Because of limitations on wordage imposed by The WIld Geese I wasn’t able to answer all of Noel Doran’s points on that site and confined myself to two major elements of his defence. I said I would answer the other issues here.
One complaint he made was that I had not run my allegations past him first. That would have been appropriate if I was a disinterested, uninvolved reporter assigned by a news desk to write the story up in a ‘he says/they say’ way. But I am not that reporter. Instead I am the injured party in a far-reaching dispute with other parties over events whose consequences are serious not just for those involved but for the long and proud tradition of oral history in the United States.
A pertinent analogy would be that of Sharon Bialek, the former National Restaurant Association staffer who recently accused Republican Presidential hopeful Herman Cain of sexual harrassment. If Noel Doran’s logic was followed in that instance then she should have checked with Cain before going public. (“Can I just clarify something Herman before the press conference? When you pulled my head down to your crotch were you looking for a blow job or just inviting me to admire the exquisite artwork on your new leather belt?”) I think not. I make my case, Noel Doran makes his and let the readers judge.
That was one reason why I suggested to The Wild Geese that they get a response both from the Irish News and the Sunday Life. Since I had a dog in the fight, I was not the one to do that. For whatever reason Allison Morris apparently did not respond while the Sunday Life said the paper was not prepared to discuss Ciaran Barnes’ sources for its Dolours Price story.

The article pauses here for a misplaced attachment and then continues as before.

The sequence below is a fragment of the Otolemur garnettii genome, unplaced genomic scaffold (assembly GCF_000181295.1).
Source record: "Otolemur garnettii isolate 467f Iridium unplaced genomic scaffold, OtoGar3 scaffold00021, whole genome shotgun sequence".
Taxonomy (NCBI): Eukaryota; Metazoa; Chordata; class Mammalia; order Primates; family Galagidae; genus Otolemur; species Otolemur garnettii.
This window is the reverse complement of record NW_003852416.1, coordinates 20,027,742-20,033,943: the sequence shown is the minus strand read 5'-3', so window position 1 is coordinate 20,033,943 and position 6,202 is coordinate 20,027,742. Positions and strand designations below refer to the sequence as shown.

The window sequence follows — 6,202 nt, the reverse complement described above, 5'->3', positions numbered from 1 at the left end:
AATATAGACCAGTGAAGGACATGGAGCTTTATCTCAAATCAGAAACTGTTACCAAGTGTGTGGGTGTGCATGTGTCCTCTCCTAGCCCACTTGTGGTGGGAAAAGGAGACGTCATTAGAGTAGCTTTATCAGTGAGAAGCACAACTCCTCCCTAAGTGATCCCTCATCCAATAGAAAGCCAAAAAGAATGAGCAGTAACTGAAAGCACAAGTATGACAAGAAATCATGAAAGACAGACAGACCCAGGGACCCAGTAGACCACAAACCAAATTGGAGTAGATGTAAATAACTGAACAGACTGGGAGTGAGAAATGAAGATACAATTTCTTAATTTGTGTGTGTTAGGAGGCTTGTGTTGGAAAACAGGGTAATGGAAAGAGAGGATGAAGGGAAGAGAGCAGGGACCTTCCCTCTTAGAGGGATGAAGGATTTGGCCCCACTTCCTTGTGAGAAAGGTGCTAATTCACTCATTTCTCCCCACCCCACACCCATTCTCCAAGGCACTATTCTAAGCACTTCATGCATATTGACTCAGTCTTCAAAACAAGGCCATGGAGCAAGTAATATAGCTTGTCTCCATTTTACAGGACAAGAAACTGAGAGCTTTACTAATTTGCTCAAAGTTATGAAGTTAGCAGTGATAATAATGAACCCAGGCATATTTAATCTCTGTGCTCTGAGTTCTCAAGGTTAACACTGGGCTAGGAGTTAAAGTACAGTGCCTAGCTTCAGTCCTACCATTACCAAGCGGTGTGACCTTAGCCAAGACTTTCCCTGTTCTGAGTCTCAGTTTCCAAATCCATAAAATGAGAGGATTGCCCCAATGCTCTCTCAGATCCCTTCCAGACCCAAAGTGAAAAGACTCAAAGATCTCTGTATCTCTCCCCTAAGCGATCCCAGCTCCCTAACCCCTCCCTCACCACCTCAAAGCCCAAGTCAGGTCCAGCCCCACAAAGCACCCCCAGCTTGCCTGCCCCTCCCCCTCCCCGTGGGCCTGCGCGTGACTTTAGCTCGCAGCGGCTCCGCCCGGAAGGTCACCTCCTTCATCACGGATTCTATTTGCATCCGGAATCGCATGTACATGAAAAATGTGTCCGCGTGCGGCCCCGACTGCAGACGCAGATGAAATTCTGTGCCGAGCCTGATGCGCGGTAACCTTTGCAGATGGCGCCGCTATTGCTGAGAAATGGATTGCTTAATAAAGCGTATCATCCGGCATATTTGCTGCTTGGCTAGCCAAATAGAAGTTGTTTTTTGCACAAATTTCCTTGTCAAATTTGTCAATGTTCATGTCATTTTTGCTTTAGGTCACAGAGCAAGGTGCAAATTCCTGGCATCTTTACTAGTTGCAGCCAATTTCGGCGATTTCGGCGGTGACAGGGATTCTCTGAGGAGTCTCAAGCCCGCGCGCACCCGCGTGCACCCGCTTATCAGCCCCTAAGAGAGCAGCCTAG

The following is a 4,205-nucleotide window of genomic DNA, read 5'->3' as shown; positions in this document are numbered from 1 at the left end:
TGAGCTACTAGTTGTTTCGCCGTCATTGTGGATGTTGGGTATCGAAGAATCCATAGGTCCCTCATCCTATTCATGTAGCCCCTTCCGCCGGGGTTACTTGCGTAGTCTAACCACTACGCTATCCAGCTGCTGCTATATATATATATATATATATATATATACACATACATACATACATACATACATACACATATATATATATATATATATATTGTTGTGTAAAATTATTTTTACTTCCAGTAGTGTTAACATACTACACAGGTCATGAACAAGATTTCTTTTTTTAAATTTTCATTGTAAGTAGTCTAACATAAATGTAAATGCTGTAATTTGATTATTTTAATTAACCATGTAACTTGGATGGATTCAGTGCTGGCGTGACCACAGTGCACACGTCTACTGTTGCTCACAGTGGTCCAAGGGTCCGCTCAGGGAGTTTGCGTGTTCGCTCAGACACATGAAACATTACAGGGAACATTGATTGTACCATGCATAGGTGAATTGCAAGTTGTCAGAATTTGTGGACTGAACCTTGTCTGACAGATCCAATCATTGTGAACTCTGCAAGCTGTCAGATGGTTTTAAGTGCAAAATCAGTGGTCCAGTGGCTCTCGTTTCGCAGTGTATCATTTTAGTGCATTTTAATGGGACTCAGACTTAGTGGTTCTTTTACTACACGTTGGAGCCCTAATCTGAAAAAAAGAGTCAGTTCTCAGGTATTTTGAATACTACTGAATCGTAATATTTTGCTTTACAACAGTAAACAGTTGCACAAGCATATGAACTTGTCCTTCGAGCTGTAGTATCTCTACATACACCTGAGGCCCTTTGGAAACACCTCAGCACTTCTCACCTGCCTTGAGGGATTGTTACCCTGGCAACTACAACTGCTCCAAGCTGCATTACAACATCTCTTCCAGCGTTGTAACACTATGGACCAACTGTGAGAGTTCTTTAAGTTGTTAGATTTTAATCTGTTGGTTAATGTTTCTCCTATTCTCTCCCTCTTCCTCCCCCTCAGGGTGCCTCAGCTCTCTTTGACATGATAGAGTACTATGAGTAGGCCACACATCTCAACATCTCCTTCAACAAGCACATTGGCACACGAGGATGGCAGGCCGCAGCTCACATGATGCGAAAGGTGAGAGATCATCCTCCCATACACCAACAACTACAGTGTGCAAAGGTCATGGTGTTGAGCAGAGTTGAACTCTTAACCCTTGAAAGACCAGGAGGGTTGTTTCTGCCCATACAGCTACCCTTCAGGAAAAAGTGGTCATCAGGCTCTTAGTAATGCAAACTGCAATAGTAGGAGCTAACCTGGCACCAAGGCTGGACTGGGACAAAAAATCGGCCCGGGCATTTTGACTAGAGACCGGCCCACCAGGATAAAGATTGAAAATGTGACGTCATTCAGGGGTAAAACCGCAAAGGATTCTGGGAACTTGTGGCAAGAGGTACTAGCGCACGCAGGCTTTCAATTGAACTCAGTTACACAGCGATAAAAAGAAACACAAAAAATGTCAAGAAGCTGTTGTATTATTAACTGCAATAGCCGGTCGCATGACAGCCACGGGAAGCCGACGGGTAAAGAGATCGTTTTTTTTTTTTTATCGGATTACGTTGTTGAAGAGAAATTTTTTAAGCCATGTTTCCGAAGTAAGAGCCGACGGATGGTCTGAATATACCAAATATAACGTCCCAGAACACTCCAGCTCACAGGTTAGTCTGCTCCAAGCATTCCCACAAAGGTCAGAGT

Noel Doran also disputes the account given to us by members of the Price family and describes at some length his interaction with Dolours Price’s sister, Marian.
Since Marian Price is currently being held on remand at Maghaberry jail and may not be able to read much less respond to this debate, it is rather pointless going back and forth without her input. Suffice it to say that we stand over our version of events.
Noel Doran’s article on The Wild Geese was not the only response from the Irish News on this matter. On October 19th, Allison Morris finally broke her silence and penned this article for her newspaper:
I emailed Noel Doran asking for the right of reply which he granted but with the proviso that my article had to be limited to 500 words. In contrast, Allison Morris’ piece was some 750 words long and limiting my response meant that I was not able to answer every point that she made.
For instance, she wrote that researcher Anthony McIntyre had interviewed people, “most of whom were actively damaged souls dissatisfied with the direction taken by Sinn Fein”. How does she know this? Has she been granted access to the entire archive and read/listened to all the interviews? Of course not. She does not and cannot know who has been interviewed, what they said or what their views were about the Sinn Fein strategy.
Her logic is fatally flawed: because Brendan Hughes was critical of his old colleague Gerry Adams it follows that everyone else interviewed by Boston College must be similarly inclined. Nor does she know who was or was not “damaged” – as nor do I – as she put it. And what does she mean by “damaged” anyway? Is she suggesting that we only sought out people psychologically scarred by the Troubles? If so she should produce the evidence.
I am naturally limited by what I can say about all this but since it is a canard that has gained some currency – not least because of Sinn Fein’s displeasure and anger at Brendan Hughes’ interviews – I feel it is legitimate and necessary to point out that this is not a Provisional IRA archive but a republican archive and its reach stretches across the full spectrum of that tradition’s ideology during the length of the Troubles. After all more than the Provos were involved on the Nationalist side of the conflict.